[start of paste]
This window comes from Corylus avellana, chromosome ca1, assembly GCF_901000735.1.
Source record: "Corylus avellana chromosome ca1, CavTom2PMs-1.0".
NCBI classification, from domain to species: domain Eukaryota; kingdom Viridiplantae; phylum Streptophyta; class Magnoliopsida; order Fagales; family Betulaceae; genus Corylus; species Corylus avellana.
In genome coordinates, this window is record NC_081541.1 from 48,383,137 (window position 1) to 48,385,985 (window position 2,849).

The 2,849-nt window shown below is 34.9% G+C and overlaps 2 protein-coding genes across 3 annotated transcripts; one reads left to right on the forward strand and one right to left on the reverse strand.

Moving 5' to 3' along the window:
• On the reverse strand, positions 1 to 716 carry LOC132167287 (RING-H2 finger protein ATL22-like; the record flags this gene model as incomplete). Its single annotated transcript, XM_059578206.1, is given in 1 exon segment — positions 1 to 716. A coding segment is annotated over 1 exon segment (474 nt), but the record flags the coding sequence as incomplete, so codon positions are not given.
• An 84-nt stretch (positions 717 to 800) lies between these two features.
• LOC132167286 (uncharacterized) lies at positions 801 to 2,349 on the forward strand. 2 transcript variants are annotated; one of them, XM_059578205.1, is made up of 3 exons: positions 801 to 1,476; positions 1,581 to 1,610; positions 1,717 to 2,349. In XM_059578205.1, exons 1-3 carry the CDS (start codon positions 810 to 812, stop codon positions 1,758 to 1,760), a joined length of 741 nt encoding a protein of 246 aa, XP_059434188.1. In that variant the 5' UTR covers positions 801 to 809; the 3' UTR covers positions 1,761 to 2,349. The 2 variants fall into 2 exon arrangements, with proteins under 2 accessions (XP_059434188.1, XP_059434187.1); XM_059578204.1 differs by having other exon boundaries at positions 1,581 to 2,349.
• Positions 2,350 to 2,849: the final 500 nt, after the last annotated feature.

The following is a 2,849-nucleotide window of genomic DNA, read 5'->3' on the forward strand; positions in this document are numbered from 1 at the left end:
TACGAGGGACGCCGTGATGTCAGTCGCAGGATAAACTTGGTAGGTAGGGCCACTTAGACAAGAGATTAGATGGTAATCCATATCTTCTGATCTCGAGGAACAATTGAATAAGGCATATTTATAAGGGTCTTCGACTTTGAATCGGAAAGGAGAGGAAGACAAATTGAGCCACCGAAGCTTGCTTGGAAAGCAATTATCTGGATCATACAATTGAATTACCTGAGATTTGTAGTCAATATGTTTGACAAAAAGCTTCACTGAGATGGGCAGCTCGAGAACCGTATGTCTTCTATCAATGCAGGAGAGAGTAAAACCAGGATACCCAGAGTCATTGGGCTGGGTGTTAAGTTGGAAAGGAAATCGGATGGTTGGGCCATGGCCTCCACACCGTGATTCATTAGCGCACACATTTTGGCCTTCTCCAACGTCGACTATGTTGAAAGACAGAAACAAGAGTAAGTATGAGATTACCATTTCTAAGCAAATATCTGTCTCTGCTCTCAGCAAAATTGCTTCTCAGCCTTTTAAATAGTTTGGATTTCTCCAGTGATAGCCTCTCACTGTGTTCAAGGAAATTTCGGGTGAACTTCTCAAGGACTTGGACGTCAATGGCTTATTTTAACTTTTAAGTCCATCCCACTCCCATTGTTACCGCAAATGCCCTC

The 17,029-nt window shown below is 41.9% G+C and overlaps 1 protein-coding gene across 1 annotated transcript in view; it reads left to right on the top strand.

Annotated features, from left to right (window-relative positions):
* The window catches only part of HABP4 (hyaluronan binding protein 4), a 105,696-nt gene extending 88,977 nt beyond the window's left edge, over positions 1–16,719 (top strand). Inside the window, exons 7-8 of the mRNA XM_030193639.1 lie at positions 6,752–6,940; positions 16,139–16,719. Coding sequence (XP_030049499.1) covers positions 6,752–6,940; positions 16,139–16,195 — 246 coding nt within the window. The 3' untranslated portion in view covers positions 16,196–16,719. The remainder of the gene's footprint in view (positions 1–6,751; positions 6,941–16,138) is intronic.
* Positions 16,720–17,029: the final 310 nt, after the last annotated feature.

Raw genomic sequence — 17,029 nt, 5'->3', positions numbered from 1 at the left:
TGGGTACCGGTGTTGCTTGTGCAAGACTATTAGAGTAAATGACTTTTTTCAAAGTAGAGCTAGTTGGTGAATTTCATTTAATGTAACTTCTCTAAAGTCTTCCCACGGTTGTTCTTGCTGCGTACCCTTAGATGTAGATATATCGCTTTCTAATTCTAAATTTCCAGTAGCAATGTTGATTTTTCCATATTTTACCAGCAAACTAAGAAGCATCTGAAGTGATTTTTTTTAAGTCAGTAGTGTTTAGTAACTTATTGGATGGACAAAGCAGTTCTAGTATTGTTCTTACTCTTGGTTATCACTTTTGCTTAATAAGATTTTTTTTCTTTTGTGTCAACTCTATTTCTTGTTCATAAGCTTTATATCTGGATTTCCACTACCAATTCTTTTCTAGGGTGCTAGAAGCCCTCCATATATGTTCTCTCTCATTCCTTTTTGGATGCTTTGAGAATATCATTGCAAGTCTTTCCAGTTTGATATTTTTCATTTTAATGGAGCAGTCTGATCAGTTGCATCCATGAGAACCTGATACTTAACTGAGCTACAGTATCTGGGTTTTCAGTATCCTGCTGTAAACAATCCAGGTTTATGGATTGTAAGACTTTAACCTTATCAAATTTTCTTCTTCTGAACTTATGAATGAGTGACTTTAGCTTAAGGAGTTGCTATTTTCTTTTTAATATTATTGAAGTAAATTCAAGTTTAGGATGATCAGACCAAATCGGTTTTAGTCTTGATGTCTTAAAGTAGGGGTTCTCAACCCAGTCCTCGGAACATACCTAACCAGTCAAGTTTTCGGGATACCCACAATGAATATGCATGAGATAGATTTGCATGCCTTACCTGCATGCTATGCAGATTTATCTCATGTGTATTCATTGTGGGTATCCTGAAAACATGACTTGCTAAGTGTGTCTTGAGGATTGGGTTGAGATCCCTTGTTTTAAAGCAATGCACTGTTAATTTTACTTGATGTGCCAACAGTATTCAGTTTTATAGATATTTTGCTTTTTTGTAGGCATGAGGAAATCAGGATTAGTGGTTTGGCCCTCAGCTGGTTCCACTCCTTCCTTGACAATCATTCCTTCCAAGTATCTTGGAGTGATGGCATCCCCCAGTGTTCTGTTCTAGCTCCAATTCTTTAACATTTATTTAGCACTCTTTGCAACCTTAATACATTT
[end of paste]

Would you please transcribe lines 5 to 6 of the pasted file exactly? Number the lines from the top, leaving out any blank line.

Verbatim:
The 2,849-nt window shown below is 34.9% G+C and overlaps 2 protein-coding genes across 3 annotated transcripts; one reads left to right on the forward strand and one right to left on the reverse strand.

Moving 5' to 3' along the window: